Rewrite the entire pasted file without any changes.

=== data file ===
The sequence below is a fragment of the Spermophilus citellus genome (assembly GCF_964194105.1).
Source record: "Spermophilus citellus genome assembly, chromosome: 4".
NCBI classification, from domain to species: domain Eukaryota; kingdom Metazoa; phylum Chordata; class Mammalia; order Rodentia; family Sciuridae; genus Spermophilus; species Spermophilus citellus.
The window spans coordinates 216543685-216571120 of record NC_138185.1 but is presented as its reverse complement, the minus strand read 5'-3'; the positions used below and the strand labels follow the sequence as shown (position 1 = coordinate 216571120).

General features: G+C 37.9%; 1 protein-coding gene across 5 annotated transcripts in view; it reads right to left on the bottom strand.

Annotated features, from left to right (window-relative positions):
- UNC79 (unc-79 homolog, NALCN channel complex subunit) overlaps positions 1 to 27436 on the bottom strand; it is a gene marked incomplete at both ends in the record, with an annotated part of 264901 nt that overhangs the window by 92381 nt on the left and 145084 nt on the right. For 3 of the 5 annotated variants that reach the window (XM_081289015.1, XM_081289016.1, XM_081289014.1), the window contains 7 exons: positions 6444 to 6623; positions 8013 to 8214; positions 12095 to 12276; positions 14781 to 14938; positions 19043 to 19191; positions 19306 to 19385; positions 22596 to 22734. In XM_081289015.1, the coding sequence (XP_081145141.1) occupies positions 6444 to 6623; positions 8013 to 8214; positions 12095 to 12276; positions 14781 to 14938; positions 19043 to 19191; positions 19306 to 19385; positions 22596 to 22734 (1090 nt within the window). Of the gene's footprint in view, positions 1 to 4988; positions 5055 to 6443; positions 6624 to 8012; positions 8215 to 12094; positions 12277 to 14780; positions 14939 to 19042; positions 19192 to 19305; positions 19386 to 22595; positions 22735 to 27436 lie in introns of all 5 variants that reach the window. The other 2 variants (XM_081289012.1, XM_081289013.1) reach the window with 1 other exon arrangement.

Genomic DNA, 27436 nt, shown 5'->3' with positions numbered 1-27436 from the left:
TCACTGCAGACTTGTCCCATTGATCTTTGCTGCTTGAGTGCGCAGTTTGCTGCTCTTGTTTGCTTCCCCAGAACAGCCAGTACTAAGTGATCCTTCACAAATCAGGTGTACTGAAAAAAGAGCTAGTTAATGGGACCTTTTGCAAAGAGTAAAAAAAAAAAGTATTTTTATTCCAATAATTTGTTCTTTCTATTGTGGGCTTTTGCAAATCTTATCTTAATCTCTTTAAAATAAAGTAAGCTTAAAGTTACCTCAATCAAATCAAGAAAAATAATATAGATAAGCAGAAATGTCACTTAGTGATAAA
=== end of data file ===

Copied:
The sequence below is a fragment of the Spermophilus citellus genome (assembly GCF_964194105.1).
Source record: "Spermophilus citellus genome assembly, chromosome: 4".
NCBI classification, from domain to species: domain Eukaryota; kingdom Metazoa; phylum Chordata; class Mammalia; order Rodentia; family Sciuridae; genus Spermophilus; species Spermophilus citellus.
The window spans coordinates 216543685-216571120 of record NC_138185.1 but is presented as its reverse complement, the minus strand read 5'-3'; the positions used below and the strand labels follow the sequence as shown (position 1 = coordinate 216571120).

General features: G+C 37.9%; 1 protein-coding gene across 5 annotated transcripts in view; it reads right to left on the bottom strand.

Annotated features, from left to right (window-relative positions):
- UNC79 (unc-79 homolog, NALCN channel complex subunit) overlaps positions 1 to 27436 on the bottom strand; it is a gene marked incomplete at both ends in the record, with an annotated part of 264901 nt that overhangs the window by 92381 nt on the left and 145084 nt on the right. For 3 of the 5 annotated variants that reach the window (XM_081289015.1, XM_081289016.1, XM_081289014.1), the window contains 7 exons: positions 6444 to 6623; positions 8013 to 8214; positions 12095 to 12276; positions 14781 to 14938; positions 19043 to 19191; positions 19306 to 19385; positions 22596 to 22734. In XM_081289015.1, the coding sequence (XP_081145141.1) occupies positions 6444 to 6623; positions 8013 to 8214; positions 12095 to 12276; positions 14781 to 14938; positions 19043 to 19191; positions 19306 to 19385; positions 22596 to 22734 (1090 nt within the window). Of the gene's footprint in view, positions 1 to 4988; positions 5055 to 6443; positions 6624 to 8012; positions 8215 to 12094; positions 12277 to 14780; positions 14939 to 19042; positions 19192 to 19305; positions 19386 to 22595; positions 22735 to 27436 lie in introns of all 5 variants that reach the window. The other 2 variants (XM_081289012.1, XM_081289013.1) reach the window with 1 other exon arrangement.

Genomic DNA, 27436 nt, shown 5'->3' with positions numbered 1-27436 from the left:
TCACTGCAGACTTGTCCCATTGATCTTTGCTGCTTGAGTGCGCAGTTTGCTGCTCTTGTTTGCTTCCCCAGAACAGCCAGTACTAAGTGATCCTTCACAAATCAGGTGTACTGAAAAAAGAGCTAGTTAATGGGACCTTTTGCAAAGAGTAAAAAAAAAAAGTATTTTTATTCCAATAATTTGTTCTTTCTATTGTGGGCTTTTGCAAATCTTATCTTAATCTCTTTAAAATAAAGTAAGCTTAAAGTTACCTCAATCAAATCAAGAAAAATAATATAGATAAGCAGAAATGTCACTTAGTGATAAA